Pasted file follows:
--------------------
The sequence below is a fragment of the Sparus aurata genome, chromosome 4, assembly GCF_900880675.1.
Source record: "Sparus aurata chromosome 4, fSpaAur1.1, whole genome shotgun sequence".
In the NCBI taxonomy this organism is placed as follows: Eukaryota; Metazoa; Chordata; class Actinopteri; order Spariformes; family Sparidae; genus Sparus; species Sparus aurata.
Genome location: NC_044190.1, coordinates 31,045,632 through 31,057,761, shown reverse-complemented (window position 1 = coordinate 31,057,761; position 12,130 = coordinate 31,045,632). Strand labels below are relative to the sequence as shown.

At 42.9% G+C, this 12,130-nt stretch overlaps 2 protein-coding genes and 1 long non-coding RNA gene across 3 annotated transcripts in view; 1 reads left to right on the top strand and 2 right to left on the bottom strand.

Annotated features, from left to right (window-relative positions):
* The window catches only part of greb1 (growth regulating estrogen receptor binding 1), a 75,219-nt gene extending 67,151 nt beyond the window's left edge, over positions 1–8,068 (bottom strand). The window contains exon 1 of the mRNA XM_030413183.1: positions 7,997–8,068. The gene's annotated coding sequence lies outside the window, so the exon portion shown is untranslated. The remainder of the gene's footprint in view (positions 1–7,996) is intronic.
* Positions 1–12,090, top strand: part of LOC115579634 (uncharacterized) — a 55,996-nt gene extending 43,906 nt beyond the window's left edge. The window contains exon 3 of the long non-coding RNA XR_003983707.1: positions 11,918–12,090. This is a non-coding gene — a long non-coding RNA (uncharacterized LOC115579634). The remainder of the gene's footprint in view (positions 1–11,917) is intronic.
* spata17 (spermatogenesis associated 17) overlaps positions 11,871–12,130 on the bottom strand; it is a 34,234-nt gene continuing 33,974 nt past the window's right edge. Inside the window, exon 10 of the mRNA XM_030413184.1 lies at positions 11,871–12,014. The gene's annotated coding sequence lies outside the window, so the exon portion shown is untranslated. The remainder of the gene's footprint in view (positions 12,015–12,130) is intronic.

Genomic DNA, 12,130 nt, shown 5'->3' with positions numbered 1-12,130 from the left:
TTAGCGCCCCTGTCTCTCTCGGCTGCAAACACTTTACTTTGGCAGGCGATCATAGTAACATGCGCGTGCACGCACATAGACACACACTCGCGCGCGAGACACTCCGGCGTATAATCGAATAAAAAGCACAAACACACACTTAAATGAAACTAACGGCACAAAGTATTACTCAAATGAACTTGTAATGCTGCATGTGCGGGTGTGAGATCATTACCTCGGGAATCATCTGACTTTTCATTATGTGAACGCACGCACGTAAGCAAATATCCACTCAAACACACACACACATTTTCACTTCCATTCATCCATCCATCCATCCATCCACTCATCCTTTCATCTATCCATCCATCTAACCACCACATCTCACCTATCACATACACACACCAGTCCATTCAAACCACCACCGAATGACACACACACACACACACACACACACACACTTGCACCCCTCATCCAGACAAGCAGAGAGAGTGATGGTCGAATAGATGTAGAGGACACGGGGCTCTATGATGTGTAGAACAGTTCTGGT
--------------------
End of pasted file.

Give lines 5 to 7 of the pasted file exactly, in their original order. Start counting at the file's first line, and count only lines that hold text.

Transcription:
At 42.9% G+C, this 12,130-nt stretch overlaps 2 protein-coding genes and 1 long non-coding RNA gene across 3 annotated transcripts in view; 1 reads left to right on the top strand and 2 right to left on the bottom strand.

Annotated features, from left to right (window-relative positions):
* The window catches only part of greb1 (growth regulating estrogen receptor binding 1), a 75,219-nt gene extending 67,151 nt beyond the window's left edge, over positions 1–8,068 (bottom strand). The window contains exon 1 of the mRNA XM_030413183.1: positions 7,997–8,068. The gene's annotated coding sequence lies outside the window, so the exon portion shown is untranslated. The remainder of the gene's footprint in view (positions 1–7,996) is intronic.